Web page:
Previous: The Most Poisonous Animals on Earth
Next: How To Make Antivenom



View count:1,007,313
Last sync:2024-03-18 04:15


Citation formatting is not guaranteed to be accurate.
MLA Full: "Coriolis Effect: IDTIMWYTIM." YouTube, uploaded by SciShow, 14 May 2013,
MLA Inline: (SciShow, 2013)
APA Full: SciShow. (2013, May 14). Coriolis Effect: IDTIMWYTIM [Video]. YouTube.
APA Inline: (SciShow, 2013)
Chicago Full: SciShow, "Coriolis Effect: IDTIMWYTIM.", May 14, 2013, YouTube, 03:05,
Does your toilet water drain differently than in the other hemisphere? Is it because of the Coriolis effect? Hank has some things to clarify about these questions, and more in this edition of I Don't Think It Means What You Think It Means.

Like SciShow? Want to help support us, and also get things to put on your walls, cover your torso and hold your liquids? Check out our awesome products over at DFTBA Records:

Check out SciShow's podcast SciShow Tangents at
Looking for SciShow elsewhere on the internet?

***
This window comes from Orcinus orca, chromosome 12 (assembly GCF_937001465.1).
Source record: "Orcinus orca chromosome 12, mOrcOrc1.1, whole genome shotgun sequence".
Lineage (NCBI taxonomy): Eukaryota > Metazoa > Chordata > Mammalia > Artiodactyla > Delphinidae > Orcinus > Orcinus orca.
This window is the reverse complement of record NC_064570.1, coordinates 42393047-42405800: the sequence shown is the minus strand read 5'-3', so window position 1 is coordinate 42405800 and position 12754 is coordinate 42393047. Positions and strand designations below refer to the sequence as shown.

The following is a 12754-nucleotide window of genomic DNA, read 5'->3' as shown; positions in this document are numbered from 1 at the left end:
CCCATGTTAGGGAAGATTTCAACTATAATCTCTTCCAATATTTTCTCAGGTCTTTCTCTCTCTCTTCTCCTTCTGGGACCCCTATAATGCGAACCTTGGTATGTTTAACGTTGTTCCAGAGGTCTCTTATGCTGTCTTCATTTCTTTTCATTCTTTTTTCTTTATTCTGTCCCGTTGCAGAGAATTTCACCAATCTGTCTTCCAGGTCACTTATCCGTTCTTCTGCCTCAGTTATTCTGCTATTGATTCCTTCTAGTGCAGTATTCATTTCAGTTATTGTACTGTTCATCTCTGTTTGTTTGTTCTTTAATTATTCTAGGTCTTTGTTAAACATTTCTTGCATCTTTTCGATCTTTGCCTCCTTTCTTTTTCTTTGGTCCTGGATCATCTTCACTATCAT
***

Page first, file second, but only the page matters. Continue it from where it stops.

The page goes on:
Hank Green: Hey, Australian people! Have you ever been in the northern hemisphere? Have you ever noticed whether your toilet drains differently than it does here? No? You heard maybe it has something to do with the Coriolis effect? Welcome to another edition of I Don't Think It Means What You Think It Means. [intro music] You probably don't spend a lot of time thinking about how water drains from your toilet, but somehow the idea that water drains differently in northern and southern hemispheres has made its way into our collective consciousness. Furthermore, the reason for this phenomenon has been pinned to the Coriolis effect, which refers to the way the Earth's constant eastward rotation influences how we view the trajectory of certain moving objects. Because the diameter of the Earth at the equator, at 40,076 kilometers, is so much greater than it is at the poles, at 0 kilometers, the land at the equator is moving lots faster than the land everywhere else -- about 1,638 kilometers per hour at the equator compared to about half that at 60 degrees north latitude and pretty much stationary at the poles. And yes, the Coriolis effect, named for 19th century mathematician Gustave Coriolis does indeed influence objects traveling across the face of the Earth due to this constant eastward rotation. If you tried to throw a baseball from the equator up to your friend standing at the north pole, your ball would appear to veer to the right, because it would maintain the greater momentum of the place it started from. On the other hand, if you were throwing the ball to the south pole from the equator, the ball would appear to veer to the left for the same reason. So although the Coriolis effect is totally a thing, the application of this principle to draining water in Earth's two hemispheres is just... bunk. Our planet spinning around once every 24 hours isn't a big enough deal to affect a toilet that takes five seconds to flush. Basically, the direction water drains is dictated by the shape of the basin it's in -- the sink or toilet bowl or whatever. The Coriolis effect does however influence bigger, slower moving fluids (global air and ocean currents, for instance) which can end up giving hurricanes their spin. If the Earth didn't rotate on its axis, among the very many and unpleasant things that would be different, one of them would be that winds wouldn't blow either west or east. They'd flow from the poles, which are naturally high pressure areas, to the equator, where there's low pressure, and back again. But the Coriolis effect deflects these winds to the right in the northern hemisphere, to the left in the southern hemisphere, which creates weather systems that rotate clockwise in the northern hemisphere and counterclockwise in the south. Coriolis effect working at that scale does affect entire climate patterns, but it can't make itself felt on whatever you left in your toilet. Sorry. So, the Coriolis effect: weather, not toilets. Got it? Good. Thank you for watching this episode of I Don't Think It Means What You Think It Means. If you have any questions, comments, or suggestions for us, you can find us on Facebook, Twitter, or of course in the comments below, and if you wanna continue getting smarter with us here at SciShow you can go to and subscribe. [outro]